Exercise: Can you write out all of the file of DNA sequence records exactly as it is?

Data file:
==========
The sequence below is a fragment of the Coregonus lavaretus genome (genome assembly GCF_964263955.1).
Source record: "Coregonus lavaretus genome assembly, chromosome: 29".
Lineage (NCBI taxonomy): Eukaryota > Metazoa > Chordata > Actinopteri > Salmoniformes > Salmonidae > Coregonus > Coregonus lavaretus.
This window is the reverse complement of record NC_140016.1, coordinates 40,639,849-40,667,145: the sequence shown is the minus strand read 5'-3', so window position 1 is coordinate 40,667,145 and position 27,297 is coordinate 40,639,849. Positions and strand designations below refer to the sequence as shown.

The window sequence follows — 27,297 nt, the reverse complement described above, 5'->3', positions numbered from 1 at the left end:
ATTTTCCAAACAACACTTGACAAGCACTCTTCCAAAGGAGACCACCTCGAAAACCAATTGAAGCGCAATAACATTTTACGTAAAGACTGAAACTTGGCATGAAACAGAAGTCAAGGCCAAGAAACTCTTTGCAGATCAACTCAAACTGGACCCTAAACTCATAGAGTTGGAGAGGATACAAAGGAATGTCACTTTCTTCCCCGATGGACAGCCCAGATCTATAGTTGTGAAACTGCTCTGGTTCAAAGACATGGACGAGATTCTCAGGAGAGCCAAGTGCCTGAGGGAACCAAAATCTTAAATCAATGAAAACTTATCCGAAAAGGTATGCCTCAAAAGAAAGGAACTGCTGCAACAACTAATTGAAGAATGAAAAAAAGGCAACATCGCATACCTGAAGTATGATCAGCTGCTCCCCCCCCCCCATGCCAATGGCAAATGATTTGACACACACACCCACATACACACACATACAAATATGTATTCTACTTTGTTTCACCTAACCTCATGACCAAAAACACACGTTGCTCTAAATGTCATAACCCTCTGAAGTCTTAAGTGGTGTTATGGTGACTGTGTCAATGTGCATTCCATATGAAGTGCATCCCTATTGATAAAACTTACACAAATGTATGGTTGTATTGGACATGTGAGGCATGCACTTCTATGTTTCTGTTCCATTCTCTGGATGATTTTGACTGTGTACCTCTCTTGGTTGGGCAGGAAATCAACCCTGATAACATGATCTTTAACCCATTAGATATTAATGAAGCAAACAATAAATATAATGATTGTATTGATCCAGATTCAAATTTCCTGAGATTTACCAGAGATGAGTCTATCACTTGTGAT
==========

The sequence below is a fragment of the Coregonus lavaretus genome (genome assembly GCF_964263955.1).
Source record: "Coregonus lavaretus genome assembly, chromosome: 29".
Lineage (NCBI taxonomy): Eukaryota > Metazoa > Chordata > Actinopteri > Salmoniformes > Salmonidae > Coregonus > Coregonus lavaretus.
This window is the reverse complement of record NC_140016.1, coordinates 40,639,849-40,667,145: the sequence shown is the minus strand read 5'-3', so window position 1 is coordinate 40,667,145 and position 27,297 is coordinate 40,639,849. Positions and strand designations below refer to the sequence as shown.

The window sequence follows — 27,297 nt, the reverse complement described above, 5'->3', positions numbered from 1 at the left end:
ATTTTCCAAACAACACTTGACAAGCACTCTTCCAAAGGAGACCACCTCGAAAACCAATTGAAGCGCAATAACATTTTACGTAAAGACTGAAACTTGGCATGAAACAGAAGTCAAGGCCAAGAAACTCTTTGCAGATCAACTCAAACTGGACCCTAAACTCATAGAGTTGGAGAGGATACAAAGGAATGTCACTTTCTTCCCCGATGGACAGCCCAGATCTATAGTTGTGAAACTGCTCTGGTTCAAAGACATGGACGAGATTCTCAGGAGAGCCAAGTGCCTGAGGGAACCAAAATCTTAAATCAATGAAAACTTATCCGAAAAGGTATGCCTCAAAAGAAAGGAACTGCTGCAACAACTAATTGAAGAATGAAAAAAAGGCAACATCGCATACCTGAAGTATGATCAGCTGCTCCCCCCCCCCCATGCCAATGGCAAATGATTTGACACACACACCCACATACACACACATACAAATATGTATTCTACTTTGTTTCACCTAACCTCATGACCAAAAACACACGTTGCTCTAAATGTCATAACCCTCTGAAGTCTTAAGTGGTGTTATGGTGACTGTGTCAATGTGCATTCCATATGAAGTGCATCCCTATTGATAAAACTTACACAAATGTATGGTTGTATTGGACATGTGAGGCATGCACTTCTATGTTTCTGTTCCATTCTCTGGATGATTTTGACTGTGTACCTCTCTTGGTTGGGCAGGAAATCAACCCTGATAACATGATCTTTAACCCATTAGATATTAATGAAGCAAACAATAAATATAATGATTGTATTGATCCAGATTCAAATTTCCTGAGATTTACCAGAGATGAGTCTATCACTTGTGAT